Ella May Jackson was born in October 1909 in Violet Town, and baptised in the local Anglican church, St Dunstan’s when she was 2 weeks old.
She was the middle child, and only daughter of Albert Jackson and Katie Miles. The first four years of her life were spent living near the Railway line with her parents in Baddaginnie. Her father Albert was working at the Baddaginnie Butter factory at the time. Then they shifted over to nearby Boho to “Brookville”.
From an early age, Ella helped her parents milk the cows (pictured) before she walked to the Burkes Hill Primary School. At the age of 8 she and brother Horace appeared in the local paper winning a prize in the Anzac Day school contest in 1917.
In 1923 Ella was confirmed at St Dunstan’s and was attending Boho Primary School (School Merit certificate). Life at home was hard, trying to make ends meet.
Saturdays were rabbit days, when the whole family went rabbit shooting, then grandma Jackson would cook or salt the meat to eat during the week. During the depression about 1932, this and a few vegetables they grew was the only food they had to eat.
In April 1934 Ella married her friend, and tennis partner Alan Edward Davis. Ella recalled her wedding day (pictured) in which she prepared all the food herself with her mother for the wedding breakfast which was held at home after the ceremony at St Dunstan’s in Violet Town.
The house at “Thirlmere” on Boho Church Road, was where Alan and Ella first lived. In 1949, the house was shifted to Euroa when Samson Davis (Alan’s father) retired to Euroa to live. Ella and Alan then moved into Alan’s parents house and lived there for 11 years before building the cream brick house at “Woodvale”, on Davis Rd off Boho Church Road, Boho.
Before electricity Ella used to push a wheelbarrow from “Woodvale” about a kilometre down her driveway to Boho Church Rd to collect the ice twice a week – the only way they had of keeping the food cold. Electricity was not connected to the farm until 1956.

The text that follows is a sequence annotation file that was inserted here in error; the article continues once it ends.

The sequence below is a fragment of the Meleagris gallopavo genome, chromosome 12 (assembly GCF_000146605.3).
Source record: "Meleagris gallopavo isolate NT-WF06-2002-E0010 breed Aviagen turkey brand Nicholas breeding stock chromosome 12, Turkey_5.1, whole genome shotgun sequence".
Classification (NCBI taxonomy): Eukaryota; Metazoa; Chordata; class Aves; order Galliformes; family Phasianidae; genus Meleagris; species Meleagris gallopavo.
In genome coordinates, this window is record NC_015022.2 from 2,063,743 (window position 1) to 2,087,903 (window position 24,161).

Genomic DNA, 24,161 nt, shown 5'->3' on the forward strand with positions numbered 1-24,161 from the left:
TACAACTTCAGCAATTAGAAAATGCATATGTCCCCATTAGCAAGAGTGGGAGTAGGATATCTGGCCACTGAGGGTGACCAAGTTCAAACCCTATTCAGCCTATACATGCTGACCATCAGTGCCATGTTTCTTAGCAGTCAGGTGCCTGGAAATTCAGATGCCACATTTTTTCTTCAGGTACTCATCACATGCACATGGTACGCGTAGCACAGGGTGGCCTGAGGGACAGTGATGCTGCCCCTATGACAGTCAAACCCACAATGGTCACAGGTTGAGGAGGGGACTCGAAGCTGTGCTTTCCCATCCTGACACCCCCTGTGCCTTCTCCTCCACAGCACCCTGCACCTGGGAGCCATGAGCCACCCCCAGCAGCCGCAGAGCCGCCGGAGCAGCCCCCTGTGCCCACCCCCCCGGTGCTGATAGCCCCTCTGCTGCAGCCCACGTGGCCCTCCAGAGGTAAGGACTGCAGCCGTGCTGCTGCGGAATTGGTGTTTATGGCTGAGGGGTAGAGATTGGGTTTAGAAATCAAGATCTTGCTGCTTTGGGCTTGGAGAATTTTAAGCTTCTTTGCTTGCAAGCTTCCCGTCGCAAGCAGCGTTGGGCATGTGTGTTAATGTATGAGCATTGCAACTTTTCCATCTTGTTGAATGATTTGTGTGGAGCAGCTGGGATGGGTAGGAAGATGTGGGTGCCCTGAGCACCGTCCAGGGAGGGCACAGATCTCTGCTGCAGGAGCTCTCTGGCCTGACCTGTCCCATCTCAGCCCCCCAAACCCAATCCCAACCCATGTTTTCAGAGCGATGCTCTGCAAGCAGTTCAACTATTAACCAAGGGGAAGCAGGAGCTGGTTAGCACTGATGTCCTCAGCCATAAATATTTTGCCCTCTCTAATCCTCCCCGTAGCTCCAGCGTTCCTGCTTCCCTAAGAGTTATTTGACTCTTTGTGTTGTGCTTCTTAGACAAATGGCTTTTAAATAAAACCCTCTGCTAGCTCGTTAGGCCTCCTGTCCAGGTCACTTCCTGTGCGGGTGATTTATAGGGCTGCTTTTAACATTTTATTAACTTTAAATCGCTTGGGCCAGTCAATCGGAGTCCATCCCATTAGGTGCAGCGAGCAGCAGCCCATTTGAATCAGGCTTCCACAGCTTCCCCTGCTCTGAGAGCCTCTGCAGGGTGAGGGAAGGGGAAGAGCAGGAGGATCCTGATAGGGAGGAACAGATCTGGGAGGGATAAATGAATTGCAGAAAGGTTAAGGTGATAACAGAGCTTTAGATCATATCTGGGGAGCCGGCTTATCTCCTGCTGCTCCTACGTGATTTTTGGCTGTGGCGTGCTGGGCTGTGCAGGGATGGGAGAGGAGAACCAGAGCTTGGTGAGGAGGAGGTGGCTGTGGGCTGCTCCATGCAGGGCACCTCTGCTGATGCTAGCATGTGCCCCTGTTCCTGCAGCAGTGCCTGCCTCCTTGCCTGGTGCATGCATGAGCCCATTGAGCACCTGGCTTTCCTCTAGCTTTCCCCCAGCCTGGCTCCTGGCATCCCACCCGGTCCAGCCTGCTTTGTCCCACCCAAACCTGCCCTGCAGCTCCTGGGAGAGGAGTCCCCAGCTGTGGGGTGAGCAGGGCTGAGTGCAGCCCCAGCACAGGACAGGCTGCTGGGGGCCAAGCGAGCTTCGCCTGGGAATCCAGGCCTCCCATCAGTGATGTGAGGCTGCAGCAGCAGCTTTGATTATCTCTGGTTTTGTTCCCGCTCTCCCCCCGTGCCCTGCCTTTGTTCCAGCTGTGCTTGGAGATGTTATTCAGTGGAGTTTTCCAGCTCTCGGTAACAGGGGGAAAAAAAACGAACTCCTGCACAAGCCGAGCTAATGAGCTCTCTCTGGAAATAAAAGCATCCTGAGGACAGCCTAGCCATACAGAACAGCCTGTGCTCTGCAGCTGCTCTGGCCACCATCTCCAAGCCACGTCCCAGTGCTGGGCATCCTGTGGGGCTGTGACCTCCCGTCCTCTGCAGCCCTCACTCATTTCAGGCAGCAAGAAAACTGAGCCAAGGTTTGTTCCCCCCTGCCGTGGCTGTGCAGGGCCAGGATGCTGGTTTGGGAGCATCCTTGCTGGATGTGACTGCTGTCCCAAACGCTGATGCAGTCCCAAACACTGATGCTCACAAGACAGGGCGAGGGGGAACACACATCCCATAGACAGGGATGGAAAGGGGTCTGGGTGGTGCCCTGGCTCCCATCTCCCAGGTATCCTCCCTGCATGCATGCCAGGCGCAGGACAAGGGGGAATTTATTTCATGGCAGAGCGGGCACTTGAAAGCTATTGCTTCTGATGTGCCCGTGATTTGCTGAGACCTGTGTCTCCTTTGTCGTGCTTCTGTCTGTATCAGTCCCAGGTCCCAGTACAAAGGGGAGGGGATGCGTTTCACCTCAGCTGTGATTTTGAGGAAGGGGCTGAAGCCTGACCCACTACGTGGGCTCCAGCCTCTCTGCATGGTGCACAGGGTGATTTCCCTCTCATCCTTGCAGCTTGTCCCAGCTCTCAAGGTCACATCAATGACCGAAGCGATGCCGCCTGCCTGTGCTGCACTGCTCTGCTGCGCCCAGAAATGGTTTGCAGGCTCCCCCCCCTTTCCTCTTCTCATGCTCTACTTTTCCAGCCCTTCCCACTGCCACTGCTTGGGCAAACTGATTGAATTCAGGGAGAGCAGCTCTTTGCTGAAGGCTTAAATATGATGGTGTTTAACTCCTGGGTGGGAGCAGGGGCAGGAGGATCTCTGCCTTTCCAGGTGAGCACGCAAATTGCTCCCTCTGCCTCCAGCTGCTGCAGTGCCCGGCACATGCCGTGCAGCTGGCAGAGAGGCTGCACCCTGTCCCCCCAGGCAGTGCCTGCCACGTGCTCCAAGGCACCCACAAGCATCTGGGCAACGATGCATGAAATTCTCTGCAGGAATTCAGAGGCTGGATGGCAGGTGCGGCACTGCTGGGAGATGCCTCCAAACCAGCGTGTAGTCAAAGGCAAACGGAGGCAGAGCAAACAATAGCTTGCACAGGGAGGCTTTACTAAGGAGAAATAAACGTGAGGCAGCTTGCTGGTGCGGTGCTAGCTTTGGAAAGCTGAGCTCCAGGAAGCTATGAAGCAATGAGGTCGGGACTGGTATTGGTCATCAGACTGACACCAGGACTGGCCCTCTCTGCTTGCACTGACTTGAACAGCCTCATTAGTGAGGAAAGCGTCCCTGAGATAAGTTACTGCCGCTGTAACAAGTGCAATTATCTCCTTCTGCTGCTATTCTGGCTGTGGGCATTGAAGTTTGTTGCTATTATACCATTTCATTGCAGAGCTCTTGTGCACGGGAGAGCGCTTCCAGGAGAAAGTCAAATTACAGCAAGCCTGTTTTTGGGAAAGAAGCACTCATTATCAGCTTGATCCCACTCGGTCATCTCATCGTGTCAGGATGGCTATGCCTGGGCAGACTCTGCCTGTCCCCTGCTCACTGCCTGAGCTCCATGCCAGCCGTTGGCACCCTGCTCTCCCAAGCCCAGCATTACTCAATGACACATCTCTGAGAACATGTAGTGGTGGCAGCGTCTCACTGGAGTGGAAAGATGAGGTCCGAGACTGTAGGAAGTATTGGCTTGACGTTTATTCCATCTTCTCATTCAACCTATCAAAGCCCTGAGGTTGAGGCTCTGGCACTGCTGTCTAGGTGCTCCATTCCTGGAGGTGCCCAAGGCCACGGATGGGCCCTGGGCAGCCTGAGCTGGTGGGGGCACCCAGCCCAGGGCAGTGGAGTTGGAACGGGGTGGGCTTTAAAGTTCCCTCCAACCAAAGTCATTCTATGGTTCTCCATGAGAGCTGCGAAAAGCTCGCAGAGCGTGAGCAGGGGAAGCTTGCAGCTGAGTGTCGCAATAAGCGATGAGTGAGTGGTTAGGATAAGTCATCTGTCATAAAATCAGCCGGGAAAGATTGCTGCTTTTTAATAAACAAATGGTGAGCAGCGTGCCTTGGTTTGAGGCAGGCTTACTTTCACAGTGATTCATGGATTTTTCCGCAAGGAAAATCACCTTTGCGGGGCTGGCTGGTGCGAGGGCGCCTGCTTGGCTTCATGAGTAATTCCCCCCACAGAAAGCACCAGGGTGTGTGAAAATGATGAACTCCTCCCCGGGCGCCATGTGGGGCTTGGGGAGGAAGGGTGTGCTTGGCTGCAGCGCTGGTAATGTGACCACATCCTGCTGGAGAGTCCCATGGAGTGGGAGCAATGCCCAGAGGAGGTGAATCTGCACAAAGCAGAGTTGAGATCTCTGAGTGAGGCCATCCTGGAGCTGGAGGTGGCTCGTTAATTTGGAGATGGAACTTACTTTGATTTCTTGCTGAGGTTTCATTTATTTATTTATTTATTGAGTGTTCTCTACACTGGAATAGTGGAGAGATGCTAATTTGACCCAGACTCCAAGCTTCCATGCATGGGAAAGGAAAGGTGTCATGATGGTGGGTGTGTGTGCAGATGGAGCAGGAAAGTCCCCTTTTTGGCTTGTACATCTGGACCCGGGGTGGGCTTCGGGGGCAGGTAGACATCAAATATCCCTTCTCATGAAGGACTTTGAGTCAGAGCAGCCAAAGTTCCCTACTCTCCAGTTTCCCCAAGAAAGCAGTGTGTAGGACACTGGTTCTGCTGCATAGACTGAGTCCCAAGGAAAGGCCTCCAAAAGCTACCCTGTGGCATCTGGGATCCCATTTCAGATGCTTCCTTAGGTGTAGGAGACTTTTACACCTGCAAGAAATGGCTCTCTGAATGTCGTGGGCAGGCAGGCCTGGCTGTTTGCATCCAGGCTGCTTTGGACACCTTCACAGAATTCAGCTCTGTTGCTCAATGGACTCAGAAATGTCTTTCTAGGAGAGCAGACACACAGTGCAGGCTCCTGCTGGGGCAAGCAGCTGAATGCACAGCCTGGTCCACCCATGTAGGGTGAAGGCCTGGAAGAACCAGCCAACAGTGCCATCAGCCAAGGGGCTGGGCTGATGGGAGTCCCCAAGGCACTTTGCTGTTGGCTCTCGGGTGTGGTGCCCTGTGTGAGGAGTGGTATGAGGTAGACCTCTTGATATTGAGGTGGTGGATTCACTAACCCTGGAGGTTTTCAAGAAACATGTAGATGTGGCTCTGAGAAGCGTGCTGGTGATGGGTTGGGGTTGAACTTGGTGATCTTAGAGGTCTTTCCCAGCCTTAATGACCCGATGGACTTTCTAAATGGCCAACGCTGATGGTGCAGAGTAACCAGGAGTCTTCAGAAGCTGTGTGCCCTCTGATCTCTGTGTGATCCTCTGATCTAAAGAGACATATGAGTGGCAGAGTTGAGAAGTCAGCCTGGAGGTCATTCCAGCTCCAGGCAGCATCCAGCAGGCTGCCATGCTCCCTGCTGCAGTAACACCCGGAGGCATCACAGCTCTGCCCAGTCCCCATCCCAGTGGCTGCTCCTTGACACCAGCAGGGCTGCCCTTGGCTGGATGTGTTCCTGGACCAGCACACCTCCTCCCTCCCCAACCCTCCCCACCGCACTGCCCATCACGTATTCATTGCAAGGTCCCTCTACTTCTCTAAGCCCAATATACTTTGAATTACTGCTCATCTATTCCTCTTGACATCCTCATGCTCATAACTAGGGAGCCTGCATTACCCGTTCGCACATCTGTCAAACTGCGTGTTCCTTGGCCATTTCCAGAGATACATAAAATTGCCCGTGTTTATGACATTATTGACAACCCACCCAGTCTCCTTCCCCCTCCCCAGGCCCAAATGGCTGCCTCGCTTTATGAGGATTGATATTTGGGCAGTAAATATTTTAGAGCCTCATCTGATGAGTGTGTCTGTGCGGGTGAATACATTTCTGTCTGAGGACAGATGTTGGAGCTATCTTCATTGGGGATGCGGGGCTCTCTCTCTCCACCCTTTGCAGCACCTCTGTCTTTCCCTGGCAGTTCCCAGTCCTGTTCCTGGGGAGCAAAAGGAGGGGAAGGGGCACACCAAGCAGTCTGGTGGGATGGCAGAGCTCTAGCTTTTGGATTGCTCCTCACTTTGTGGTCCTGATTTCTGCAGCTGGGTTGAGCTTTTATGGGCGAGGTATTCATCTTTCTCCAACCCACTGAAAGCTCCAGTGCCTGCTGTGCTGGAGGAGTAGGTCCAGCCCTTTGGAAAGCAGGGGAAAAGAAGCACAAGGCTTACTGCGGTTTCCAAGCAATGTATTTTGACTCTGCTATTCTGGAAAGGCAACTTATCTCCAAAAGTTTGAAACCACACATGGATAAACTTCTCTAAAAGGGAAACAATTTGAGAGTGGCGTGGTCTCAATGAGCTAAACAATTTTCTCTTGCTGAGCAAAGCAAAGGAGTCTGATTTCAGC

Alan and Ella had four children – all born in the Violet Town bush nursing hospital, where her maternal aunt was the local midwife – Brian, Reg, Gwyn and Kerry.
In 1949 with four small children, Ella and her husband Alan suffered heart damage after a particularly bad flu epidemic swept through the area. The oldest son Brian left school at the age of 12 to help his parents manage the farm.
Ella at home at “Brookeville” 1927 dressed ready for tennis.
Ella lived a hard life, milking house cows until she was elderly to provide the family with butter, milk and cream, and tending the vegetable and flower garden.
Ella enjoyed her flower garden and every year would enter in the Violet Town CWA Flower Show, winning many prizes over the years, especially for her beautiful dahlias. (1951 Benalla Ensign). She passed her love of gardening on to her children, and quite a few of her grandchildren.
She also enjoyed her lawn bowls, and played for many years at Violet Town with husband Alan. She volunteered for the Red Cross, helping wrap bandages and knitting socks, etc for the war effort.
On the 50th anniversary of the end of World War II she was presented with a Certificate of Appreciation (signed by Prime Minister Keating) for contributing to the war effort.
She was a dedicated Christian, and attended St Dunstan’s in Violet Town with her parents, Boho Rd Methodist Church and was part of firstly the Presbyterian Church, and then the Uniting Church in Violet Town. She belonged to the Church Guild and supplied the flowers for the chapel.
In 1984 Ella and Alan shared their Golden Wedding anniversary at Violet Town with all their children and grandchildren.
Ella will be always be remembered for welcoming all her family (children and grandchildren) into her home every Sunday afternoon, for scones and copious amounts of tea. For many years she supplied all her children and their families with weekly milk and cream, and other farm produce when she could such as walnuts, mulberries and eggs.
Ella’s husband Alan passed away in 1987 at home on the farm, where Ella continued to live for another twelve years alone, with her son Kerry and family residing next door.
Ella suffered with osteoporosis for many years, but stubbornly refused to leave her beloved “Woodvale” farm, and at the age of 89, she passed away at home on 13 March 1999.
She is buried at the Violet Town Cemetery with her husband Alan.
Ella was a much loved grandmother, mother, sister and friend.